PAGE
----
This and 1:4–8 are the only accounts in Mark that are not about Jesus. Mark devoted much more space to the death of John the Baptist than he did to his ministry and more than any other Gospel. John’s death was significant to Mark as a preview of the death of Jesus.[3] Just as John’s ministry has foreshadowed Jesus’, so does John’s death, for: Jesus, like John, will be executed by civil authorities; Herod, like Pilate later, hesitates to execute the person in question but then does so; Herodias, like the chief priests later, finally gets her way through scheming and pressure; the disciples come and bury John, like Joseph of Arimathea is to do for Jesus.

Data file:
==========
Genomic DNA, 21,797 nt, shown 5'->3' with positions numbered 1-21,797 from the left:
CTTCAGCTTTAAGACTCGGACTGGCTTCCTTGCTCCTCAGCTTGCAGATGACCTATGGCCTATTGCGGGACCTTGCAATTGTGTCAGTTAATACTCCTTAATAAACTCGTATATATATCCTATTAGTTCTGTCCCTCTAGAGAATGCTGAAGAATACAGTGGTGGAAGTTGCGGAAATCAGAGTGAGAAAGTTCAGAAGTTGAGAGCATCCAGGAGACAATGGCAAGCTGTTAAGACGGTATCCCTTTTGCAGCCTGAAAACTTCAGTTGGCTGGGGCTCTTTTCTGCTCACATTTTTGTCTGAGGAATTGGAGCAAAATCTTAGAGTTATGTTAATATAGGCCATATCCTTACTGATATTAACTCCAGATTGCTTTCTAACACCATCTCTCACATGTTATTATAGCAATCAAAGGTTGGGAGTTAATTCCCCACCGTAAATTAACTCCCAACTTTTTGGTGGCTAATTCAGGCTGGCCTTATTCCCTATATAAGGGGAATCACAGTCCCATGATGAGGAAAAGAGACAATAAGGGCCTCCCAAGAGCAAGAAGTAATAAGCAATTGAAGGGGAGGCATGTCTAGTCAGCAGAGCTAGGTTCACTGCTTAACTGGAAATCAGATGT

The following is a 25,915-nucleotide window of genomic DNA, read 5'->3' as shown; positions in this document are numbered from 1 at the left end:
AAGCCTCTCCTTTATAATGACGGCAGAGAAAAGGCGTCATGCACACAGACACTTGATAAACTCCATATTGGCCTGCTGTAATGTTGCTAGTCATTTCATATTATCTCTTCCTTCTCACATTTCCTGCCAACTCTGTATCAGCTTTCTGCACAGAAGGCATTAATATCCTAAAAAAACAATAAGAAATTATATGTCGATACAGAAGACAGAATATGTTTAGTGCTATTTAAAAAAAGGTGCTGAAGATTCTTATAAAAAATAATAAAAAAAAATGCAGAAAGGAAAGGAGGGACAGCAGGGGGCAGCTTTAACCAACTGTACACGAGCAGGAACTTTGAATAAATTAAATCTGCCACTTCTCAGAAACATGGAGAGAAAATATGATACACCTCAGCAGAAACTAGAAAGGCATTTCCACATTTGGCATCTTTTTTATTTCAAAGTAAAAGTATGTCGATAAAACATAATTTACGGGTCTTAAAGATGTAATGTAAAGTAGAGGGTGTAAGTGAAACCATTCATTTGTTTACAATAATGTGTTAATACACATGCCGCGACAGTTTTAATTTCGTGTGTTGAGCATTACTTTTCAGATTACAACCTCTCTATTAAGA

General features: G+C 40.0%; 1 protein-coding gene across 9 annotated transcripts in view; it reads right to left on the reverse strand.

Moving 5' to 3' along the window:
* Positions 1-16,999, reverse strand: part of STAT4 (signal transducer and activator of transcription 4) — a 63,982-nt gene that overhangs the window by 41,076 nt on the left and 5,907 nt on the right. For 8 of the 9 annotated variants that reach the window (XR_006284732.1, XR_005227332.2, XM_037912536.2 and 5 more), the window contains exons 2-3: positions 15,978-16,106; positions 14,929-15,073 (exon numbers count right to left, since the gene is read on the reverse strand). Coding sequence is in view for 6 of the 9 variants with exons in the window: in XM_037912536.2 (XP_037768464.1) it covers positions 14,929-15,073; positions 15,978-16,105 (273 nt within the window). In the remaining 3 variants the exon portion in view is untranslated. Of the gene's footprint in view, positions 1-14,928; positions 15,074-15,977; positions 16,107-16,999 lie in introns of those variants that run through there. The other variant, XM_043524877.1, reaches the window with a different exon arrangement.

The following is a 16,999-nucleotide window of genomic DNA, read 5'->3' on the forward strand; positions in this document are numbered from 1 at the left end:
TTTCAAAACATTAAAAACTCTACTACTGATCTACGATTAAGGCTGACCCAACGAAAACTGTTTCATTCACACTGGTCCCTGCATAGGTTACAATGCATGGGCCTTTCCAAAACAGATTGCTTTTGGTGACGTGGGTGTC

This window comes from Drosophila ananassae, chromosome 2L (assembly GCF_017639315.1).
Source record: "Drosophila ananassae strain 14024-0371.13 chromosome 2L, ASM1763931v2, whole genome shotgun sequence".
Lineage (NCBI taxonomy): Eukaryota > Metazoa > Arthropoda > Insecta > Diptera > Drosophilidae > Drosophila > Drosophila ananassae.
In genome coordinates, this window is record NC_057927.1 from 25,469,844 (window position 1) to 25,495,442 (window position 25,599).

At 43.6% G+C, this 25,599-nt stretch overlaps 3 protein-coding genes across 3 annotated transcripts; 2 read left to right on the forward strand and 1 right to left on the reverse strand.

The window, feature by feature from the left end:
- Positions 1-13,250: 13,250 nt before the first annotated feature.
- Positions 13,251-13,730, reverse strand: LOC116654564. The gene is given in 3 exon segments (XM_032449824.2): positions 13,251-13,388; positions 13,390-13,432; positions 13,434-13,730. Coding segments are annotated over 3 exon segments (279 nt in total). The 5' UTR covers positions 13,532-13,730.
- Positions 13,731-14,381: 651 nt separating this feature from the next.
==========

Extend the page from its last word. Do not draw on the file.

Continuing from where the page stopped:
This tale then serves as an ominous warning about the fate of Jesus. The cross looms in the background from this point on in the narrative. [4]

Exposition

Mark 6:14–15 King Herod heard of it, for Jesus’ name had become known. Some said, “John the Baptist has been raised from the dead. That is why these miraculous powers are at work in him.” But others said, “He is Elijah.” And others said, “He is a prophet, like one of the prophets of old.” 

Mark is driving His central theme. Who is Jesus? What does His ministry mean? All along people are asking who then is this? Where does this authority come from? What does he have to do with us?

So, some of the possibilities are growing in the popular mind. Jesus begins His ministry at John’s arrest (Mark 1:14). Jesus’s disciples begin their ministry at John’s death. John’s ministry is giving way to Jesus’ ministry, is it because Jesus is John Resurrected?